Guest blogged by Betsy Rosenberg, The Green Front
"Earth Week" has culminated in today's Earth Day, that brief period once a year when you might actually see an in-depth green story, series, or panel discussion about an environmental topic on TV, or hear a few on the radio. Newspapers and magazines can be counted on to do an eco-themed article in late April, but that’s about it.
Sadly, that’s about all the consistent coverage we’ve gotten from mainstream commercial media over the past 15 years. That’s how long I’ve been focused on this odd programming void. While that reality remains unchanged, ecologically and meteorologically speaking, there’s been a groundswell of dramatic events.
This year I caught NBC’s Today Show --- as part of their “Green Is Universal” week (if it were truly “universal” shouldn’t we see coverage more than once a year?) – doing the obligatory eco-friendly products display, featuring bamboo plates, doormats woven from used lobster twine and purses made from aluminum can tabs and candy wrappers. Nice and feel-good, but is this the most useful and deepest offering on a once-a-year occasion? We’ve come a long way since recycling was our biggest environmental concern, no?
Earth Day Lite, as I call it, is almost a Hallmark holiday – expressed on recycled content cards of course. It’s as predictable as the climate has become UNpredictable. With glaciers melting, sea levels rising and freak storms taking lives and livelihoods at a record rate, why have we not progressed in our coverage of the environment, our life support system, and the tenor of these topics, for the most part, remains unchanged?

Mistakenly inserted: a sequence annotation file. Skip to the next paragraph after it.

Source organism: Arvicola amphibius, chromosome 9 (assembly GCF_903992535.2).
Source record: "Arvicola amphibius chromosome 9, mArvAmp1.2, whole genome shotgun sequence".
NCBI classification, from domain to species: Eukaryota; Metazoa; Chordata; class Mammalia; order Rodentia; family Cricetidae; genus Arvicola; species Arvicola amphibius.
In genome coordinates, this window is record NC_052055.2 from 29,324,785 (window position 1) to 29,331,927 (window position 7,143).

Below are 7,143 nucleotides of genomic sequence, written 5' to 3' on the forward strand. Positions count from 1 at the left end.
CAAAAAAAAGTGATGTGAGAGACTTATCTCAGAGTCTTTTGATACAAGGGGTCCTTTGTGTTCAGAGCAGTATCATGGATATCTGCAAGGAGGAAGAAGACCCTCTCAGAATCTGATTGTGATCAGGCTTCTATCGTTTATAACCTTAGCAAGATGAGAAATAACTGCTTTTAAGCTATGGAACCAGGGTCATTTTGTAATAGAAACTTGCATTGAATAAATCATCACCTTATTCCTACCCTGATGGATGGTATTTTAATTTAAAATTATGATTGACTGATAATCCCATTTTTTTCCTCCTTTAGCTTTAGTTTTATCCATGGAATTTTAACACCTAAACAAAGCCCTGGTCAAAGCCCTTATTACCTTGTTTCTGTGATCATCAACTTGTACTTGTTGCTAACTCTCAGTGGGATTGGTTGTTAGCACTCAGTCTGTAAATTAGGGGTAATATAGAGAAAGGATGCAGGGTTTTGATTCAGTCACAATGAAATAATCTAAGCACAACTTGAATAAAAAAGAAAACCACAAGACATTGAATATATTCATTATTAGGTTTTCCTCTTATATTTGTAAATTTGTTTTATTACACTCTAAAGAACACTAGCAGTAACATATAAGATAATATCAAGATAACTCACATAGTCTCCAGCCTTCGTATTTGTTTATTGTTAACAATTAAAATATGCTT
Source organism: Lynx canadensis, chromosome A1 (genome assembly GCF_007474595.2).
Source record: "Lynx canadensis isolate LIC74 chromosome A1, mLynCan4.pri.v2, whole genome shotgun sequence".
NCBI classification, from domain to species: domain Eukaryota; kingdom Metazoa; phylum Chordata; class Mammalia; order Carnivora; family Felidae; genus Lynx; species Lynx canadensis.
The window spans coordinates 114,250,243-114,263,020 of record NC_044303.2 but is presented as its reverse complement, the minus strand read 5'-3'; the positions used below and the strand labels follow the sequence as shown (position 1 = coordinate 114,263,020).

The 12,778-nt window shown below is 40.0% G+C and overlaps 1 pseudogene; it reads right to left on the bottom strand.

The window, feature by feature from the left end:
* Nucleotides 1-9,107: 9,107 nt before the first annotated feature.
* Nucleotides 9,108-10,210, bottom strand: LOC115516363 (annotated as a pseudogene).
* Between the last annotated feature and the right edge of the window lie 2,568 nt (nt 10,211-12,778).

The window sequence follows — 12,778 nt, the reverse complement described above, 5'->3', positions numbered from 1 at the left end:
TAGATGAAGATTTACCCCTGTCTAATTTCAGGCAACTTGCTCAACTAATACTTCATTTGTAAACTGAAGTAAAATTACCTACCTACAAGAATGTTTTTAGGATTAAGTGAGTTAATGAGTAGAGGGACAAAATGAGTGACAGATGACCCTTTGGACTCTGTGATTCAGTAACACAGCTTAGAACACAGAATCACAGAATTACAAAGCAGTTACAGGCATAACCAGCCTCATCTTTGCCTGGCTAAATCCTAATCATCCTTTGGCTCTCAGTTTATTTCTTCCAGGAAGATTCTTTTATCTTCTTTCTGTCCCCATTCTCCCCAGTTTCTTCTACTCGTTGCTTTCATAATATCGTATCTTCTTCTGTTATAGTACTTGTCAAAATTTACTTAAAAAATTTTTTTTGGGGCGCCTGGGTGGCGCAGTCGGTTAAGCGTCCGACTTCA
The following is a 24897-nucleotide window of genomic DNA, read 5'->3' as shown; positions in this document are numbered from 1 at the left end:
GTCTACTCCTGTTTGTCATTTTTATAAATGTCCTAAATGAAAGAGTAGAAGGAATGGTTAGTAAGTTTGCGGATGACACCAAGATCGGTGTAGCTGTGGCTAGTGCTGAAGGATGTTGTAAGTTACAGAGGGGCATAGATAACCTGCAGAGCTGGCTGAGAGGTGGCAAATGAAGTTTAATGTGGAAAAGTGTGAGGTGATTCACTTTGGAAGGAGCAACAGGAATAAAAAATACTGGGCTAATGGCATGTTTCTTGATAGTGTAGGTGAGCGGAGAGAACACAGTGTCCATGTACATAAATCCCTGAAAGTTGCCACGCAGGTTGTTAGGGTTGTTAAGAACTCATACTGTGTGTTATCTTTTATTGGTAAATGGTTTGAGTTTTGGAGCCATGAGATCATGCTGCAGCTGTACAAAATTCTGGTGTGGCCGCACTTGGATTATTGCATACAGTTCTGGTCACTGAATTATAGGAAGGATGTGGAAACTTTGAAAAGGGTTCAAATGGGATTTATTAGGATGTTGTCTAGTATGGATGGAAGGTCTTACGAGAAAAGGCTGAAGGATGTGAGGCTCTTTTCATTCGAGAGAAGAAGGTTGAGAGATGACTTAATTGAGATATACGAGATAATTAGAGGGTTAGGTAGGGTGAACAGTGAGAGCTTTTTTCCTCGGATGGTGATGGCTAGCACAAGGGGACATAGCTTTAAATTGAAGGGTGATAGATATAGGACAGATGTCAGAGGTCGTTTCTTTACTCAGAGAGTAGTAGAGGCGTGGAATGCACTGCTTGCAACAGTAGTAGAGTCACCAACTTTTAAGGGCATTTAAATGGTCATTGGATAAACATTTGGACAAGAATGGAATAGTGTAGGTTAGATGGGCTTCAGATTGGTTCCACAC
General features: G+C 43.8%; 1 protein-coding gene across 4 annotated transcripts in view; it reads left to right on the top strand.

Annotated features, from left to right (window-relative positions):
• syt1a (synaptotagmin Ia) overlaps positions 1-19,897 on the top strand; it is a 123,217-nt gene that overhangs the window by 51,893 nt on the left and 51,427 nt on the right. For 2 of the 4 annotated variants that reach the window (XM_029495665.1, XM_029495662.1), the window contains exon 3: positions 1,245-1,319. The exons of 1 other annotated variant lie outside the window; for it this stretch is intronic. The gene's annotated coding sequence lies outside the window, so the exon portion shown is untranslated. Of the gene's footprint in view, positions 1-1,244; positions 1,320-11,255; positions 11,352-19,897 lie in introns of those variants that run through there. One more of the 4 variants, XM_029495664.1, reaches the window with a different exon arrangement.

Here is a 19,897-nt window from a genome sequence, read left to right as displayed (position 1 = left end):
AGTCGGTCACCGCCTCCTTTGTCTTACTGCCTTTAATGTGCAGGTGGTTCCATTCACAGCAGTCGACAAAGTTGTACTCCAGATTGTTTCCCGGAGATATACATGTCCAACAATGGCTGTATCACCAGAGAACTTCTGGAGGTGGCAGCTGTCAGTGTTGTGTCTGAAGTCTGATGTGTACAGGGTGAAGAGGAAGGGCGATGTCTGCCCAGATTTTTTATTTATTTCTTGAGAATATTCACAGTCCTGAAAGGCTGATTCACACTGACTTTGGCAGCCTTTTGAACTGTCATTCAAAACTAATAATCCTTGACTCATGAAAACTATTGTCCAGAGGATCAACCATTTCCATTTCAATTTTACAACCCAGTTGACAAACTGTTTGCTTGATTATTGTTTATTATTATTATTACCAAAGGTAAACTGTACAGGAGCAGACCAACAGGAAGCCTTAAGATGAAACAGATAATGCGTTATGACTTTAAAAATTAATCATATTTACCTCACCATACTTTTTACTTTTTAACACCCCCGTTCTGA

Is it because Americans have short attention spans, low tolerance for disturbing news, are just too busy to bother, and programmers fear such content will be a turn-off? I suspect it’s a little of all the above.
The environmental threats facing our country and planet have deepened, grown exponentially in number and complexity --- which is what usually happens when problems are ignored --- and yet, media coverage has, as anemic as it was, actually decreased.
According to Media Matters of America, the major networks --- ABC, CBS, NBC and Fox --- significantly decreased their coverage of climate change between 2009 and 2011 while spending twice as much time discussing Donald Trump as they did our worsening climate. If they compared how often Kim Kardashian “made news” vs. climate change, she would also likely come out on top. Perhaps if we called it "Kim Kardashian’s Climate Change" more Americans would tune in?...